The bench press is an effective exercise for developing your chest, shoulder and triceps muscles, and for building upper-body strength. However, it also carries certain risks and can be detrimental to your shoulder health.
You may sometimes hear and feel a clicking in your shoulder when bench pressing, and when this happens, it is important that you know the cause and how to deal with it.
Clicking Shoulder and Bench Press
If your rotator cuff clicks during bench press, the most likely cause is a rotator cuff injury, according to University of Washington Medicine. The rotator cuff is a group of four small muscles that work together to support and stabilize your shoulder joint.
According to the Mayo Clinic, the rotator cuff muscles can become inflamed when subjected to repetitive pressing or overhead movements, such as bench presses, which can lead to them becoming trapped and cause shoulder clicking and pain.
If you have shoulder clicking but no pain, it is likely caused by tendons rolling over bony areas of your humerus, or upper arm bone.
Treatment for Shoulder Clicking
As soon as the clicking starts, cease bench pressing. To be on the safe side, you should also refrain from any weightlifting activities that involve moving your shoulder joint. Apply an ice pack to the area to reduce inflammation. Hold the ice pack on your shoulder for 20 minutes, several times per day for the first 24 to 48 hours after injury. Avoid any additional activities that increase your pain.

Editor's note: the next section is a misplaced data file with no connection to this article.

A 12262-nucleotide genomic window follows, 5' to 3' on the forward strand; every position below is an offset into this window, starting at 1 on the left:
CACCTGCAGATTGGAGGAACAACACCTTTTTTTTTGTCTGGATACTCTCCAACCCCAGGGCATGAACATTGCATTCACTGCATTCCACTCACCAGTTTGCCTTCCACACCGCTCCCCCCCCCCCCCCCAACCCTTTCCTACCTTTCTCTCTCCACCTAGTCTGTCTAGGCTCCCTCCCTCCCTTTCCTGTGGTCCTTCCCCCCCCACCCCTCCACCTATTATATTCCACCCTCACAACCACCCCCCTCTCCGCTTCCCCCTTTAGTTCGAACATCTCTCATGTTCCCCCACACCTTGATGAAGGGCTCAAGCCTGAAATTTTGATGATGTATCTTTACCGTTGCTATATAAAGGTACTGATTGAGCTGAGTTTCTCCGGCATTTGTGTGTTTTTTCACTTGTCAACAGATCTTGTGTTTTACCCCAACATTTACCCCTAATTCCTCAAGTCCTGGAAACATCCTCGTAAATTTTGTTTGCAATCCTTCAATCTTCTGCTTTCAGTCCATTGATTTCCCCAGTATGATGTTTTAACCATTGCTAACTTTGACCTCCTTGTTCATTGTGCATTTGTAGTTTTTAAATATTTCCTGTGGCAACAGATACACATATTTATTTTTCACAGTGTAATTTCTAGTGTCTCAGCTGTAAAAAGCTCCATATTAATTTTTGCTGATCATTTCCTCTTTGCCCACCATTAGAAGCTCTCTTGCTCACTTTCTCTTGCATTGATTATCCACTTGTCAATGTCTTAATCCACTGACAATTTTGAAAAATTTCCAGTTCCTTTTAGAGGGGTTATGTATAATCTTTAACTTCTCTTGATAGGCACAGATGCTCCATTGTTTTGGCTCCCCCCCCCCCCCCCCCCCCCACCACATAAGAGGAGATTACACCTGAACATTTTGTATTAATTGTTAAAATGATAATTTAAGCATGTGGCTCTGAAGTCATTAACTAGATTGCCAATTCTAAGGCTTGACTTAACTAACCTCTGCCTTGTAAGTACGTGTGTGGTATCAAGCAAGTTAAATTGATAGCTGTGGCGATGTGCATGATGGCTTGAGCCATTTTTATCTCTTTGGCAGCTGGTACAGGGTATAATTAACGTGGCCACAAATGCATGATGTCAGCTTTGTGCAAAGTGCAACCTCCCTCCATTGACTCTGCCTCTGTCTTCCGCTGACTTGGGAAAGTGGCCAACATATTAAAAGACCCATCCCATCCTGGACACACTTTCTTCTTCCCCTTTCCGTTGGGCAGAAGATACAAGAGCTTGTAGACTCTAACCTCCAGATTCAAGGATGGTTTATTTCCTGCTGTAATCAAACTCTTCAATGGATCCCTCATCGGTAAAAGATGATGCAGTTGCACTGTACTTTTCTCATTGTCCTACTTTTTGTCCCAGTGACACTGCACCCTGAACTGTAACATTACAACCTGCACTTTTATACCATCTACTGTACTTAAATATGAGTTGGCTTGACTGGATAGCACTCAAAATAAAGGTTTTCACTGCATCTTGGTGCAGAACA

If your pain does not subside within a few days, see a doctor. Rotator cuff injuries are often successfully treated with physical therapy. Less commonly, surgery is required to repair one of the tendons if it is torn.
Use Good Form
Your bench-press technique may be contributing to your shoulder clicking, so when your shoulder heals, evaluate your form. When bench pressing, tuck your elbows in by your sides, as this reduces the stress on the shoulder joint. You should also ask a training partner to help you with the liftoff, as this can also stress the rotator cuff tendons and shoulder joint.
If the barbell bench press continues to be bothersome, try using a chest press machine instead, as demonstrated on ExRx.net. This exercise requires less out of your rotator cuff muscles as the weight is stabilized by the machine. Position the seat of the machine so that the handles are chest-height — improper positioning could increase stress on your shoulder joint.
Strengthen Your Stabilizers
Most people don't train their rotator cuff muscles directly and do very little work for their upper back, which also helps support the shoulder joint. After every upper-body session, spend 15 minutes doing rotator cuff exercises to target these areas, such as face pulls, external rotations, lower trap raises and Cuban presses.
Use light to moderate weights and work in the 12- to 20-repetition range, focusing on technique. Adding these to your program should make your shoulder joints more stable and reduce the risk of reinjury.